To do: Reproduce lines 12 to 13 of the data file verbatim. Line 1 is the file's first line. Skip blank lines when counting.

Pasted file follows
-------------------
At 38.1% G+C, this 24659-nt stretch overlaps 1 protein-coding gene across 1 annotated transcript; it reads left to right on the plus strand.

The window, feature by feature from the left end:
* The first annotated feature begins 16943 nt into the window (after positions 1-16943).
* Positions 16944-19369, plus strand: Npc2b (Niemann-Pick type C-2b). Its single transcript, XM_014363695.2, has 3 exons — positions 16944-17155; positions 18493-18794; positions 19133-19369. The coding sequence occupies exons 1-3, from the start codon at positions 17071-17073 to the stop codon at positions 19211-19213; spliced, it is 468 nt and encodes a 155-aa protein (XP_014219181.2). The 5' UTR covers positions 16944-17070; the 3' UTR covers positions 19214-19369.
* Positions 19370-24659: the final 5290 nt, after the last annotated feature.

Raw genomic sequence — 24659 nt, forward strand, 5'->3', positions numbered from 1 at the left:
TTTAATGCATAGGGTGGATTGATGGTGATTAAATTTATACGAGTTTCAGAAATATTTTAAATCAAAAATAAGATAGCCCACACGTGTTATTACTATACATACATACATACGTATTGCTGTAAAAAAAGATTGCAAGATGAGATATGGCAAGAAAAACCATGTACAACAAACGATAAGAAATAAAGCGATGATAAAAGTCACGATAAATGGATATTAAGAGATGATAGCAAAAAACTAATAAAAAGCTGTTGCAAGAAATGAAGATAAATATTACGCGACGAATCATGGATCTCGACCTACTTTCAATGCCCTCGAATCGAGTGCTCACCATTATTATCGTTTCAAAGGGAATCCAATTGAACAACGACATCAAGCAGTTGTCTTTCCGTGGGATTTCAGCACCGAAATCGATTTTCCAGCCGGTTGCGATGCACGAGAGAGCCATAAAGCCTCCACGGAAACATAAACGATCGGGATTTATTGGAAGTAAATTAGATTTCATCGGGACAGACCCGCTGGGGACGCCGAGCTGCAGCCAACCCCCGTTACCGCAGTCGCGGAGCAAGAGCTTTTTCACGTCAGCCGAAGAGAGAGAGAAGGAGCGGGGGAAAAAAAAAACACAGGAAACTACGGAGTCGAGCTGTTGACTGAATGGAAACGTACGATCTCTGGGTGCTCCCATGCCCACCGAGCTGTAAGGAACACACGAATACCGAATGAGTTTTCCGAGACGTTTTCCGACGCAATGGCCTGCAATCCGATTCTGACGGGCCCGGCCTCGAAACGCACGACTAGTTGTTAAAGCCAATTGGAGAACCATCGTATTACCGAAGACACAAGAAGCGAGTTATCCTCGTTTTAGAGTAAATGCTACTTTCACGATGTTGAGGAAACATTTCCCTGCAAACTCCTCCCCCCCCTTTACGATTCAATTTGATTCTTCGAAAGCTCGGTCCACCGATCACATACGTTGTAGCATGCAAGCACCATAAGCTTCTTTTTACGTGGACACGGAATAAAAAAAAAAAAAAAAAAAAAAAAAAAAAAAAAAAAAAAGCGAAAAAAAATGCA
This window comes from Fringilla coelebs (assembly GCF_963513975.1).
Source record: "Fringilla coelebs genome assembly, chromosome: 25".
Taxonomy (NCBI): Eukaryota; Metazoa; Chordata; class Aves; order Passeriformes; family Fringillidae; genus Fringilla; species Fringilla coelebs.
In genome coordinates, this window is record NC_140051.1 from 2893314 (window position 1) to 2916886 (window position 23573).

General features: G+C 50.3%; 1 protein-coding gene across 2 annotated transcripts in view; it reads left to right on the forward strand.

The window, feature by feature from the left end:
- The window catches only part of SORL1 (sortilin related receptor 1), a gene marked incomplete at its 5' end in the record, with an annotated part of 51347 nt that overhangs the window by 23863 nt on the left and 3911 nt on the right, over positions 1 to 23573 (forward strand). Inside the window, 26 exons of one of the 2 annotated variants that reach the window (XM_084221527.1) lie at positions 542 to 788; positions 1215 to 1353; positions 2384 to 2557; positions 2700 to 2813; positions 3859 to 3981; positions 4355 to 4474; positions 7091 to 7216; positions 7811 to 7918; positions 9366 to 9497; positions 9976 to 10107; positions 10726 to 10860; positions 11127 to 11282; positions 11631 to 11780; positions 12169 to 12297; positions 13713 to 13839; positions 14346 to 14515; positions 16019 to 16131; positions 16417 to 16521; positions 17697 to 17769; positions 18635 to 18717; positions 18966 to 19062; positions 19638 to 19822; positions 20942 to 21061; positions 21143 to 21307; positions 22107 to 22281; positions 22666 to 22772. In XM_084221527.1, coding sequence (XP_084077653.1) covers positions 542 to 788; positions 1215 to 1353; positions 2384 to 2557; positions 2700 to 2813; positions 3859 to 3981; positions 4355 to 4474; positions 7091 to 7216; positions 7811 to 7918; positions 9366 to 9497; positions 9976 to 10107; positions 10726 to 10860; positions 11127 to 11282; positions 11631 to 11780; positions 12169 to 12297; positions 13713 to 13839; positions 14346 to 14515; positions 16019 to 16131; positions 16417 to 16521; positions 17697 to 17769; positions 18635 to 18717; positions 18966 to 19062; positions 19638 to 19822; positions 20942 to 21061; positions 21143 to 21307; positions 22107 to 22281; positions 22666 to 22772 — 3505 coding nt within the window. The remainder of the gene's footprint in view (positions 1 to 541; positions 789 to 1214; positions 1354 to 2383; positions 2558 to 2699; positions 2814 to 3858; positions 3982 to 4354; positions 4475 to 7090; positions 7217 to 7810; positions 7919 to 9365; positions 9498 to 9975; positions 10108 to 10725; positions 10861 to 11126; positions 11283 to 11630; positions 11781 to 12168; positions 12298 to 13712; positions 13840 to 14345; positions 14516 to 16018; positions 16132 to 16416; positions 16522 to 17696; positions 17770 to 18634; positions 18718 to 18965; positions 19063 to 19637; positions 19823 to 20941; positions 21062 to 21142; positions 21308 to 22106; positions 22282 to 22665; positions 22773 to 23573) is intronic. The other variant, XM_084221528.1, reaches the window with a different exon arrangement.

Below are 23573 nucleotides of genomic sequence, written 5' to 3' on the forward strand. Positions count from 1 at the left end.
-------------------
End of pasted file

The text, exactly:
General features: G+C 50.3%; 1 protein-coding gene across 2 annotated transcripts in view; it reads left to right on the forward strand.

The window, feature by feature from the left end: